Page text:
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Measles breaks out; at least 31 cases confirmed so far

A measles outbreak has struck at least 31 people in South Korea in the past month, and is likely to continue.

The latest confirmed cases were in Ansan in Gyeonggi Province, Seoul and South Jeolla Province, with earlier cases confirmed in Daegu as well as North Gyeongsang and Gyeonggi provinces.

Of the 31 people who have contracted measles, 16 are infants and children aged 4 or younger. The rest are medical workers or parents of children with measles and are in their 20s and 30s.


The highly contagious disease is likely to have come in from abroad.

According to the World Health Organization, the US and Europe have each seen more than 100 cases of measles, while over 1,000 cases each were reported in Thailand and Malaysia.

The Philippines has seen some 4,000 new confirmed cases in the past month.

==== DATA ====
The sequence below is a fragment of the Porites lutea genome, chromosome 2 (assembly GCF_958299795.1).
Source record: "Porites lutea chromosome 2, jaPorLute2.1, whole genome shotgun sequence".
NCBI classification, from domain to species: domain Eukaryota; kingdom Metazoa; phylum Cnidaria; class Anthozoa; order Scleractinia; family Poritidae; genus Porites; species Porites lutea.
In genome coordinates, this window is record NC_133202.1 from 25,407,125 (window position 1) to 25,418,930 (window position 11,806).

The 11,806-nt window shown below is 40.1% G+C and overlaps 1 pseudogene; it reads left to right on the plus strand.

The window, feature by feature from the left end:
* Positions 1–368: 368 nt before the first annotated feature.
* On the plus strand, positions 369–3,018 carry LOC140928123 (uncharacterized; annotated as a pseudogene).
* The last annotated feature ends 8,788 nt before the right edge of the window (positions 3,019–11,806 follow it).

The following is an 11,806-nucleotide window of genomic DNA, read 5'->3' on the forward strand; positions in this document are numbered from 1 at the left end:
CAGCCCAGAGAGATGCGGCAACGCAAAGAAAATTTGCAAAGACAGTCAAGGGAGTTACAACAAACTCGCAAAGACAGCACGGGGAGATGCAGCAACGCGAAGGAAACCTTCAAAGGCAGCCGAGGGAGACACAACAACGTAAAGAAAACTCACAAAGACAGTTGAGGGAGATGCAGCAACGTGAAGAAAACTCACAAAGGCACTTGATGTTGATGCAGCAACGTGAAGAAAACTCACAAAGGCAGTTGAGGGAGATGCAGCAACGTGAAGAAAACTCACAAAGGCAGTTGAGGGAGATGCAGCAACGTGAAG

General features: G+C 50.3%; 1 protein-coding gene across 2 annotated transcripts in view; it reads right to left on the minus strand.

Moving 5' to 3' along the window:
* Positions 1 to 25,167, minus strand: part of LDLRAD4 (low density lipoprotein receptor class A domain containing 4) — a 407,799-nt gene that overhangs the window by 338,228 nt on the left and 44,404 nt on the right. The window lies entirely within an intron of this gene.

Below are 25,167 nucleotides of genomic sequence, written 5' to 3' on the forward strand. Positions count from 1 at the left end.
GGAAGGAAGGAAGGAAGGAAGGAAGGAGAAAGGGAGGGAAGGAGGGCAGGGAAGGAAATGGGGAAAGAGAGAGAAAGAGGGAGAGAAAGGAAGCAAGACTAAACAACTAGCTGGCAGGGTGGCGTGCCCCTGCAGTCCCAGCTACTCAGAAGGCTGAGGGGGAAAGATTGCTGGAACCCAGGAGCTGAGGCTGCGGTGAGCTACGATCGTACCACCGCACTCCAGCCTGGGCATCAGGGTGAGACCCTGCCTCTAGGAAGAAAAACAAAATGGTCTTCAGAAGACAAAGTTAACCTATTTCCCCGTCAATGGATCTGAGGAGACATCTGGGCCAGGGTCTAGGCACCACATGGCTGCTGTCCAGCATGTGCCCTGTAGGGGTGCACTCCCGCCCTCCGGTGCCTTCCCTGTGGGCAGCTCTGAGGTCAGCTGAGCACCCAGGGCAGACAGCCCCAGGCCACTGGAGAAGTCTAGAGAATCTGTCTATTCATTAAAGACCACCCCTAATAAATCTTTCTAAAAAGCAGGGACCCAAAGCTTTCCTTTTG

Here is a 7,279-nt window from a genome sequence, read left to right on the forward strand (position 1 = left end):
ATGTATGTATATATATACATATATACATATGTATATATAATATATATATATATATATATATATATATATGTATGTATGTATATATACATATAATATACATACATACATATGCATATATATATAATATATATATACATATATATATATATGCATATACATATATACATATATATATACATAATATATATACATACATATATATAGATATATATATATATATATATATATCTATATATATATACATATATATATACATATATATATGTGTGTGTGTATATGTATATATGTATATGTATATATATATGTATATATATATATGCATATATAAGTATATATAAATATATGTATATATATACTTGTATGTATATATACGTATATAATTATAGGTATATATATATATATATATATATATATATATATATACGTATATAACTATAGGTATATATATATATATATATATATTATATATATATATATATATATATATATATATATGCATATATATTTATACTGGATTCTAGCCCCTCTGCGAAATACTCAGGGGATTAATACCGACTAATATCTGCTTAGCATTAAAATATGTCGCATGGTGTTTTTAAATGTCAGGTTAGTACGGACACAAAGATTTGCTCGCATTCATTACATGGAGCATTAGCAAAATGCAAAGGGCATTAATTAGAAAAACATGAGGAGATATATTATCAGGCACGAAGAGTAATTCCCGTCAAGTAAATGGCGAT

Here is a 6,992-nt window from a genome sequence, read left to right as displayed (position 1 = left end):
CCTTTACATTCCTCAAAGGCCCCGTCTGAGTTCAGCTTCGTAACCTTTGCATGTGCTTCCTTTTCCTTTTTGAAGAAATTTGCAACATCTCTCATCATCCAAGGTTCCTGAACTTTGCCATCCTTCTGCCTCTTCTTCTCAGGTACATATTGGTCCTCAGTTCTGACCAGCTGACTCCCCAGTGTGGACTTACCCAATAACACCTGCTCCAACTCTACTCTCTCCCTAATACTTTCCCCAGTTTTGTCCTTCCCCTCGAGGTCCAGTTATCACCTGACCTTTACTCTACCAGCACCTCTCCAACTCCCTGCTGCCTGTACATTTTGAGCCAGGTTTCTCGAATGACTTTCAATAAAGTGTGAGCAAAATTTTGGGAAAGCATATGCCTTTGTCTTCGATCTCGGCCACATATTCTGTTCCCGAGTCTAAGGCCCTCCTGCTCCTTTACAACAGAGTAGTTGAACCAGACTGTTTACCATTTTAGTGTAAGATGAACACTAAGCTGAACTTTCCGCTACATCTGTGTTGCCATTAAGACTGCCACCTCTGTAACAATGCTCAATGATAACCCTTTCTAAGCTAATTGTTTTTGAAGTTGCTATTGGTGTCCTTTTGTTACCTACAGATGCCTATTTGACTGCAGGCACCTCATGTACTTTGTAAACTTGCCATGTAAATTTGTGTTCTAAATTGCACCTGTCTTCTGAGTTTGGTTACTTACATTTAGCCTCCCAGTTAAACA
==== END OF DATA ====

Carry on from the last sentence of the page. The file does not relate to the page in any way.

WHO listed Korea as having eradicated measles in 2014, which means that no one was infected with a homegrown strain. In 2014, about 400 people were infected with a strain from overseas.

The first sign of measles is usually a high fever, which begins about 10 to 12 days after exposure to the virus and lasts four to seven days, according to WHO. A runny nose, a cough, red and watery eyes, and small white spots inside the cheeks can develop in the initial stage. After several days a rash erupts, usually on the face and the upper part of the neck, and eventually spreads to the hands and feet.

The Korea Centers for Disease Control and Prevention advise those who haven’t been vaccinated to get vaccinations. People who have been tested for measles are advised to separate themselves from others until the results come out in a day or two.

Measles infections can be avoided for life with just two MMR vaccine shots, one between 12 and 15 months of age and another between 4 and 6 years old.

Parents of unvaccinated infants younger than 12 months or children below age 6 who have not yet received a second dose can consult doctors about early vaccinations.

People born between 1983 and 1996 who received only one dose of the measles vaccine are required to get a second dose before traveling abroad.

By Kim So-hyun (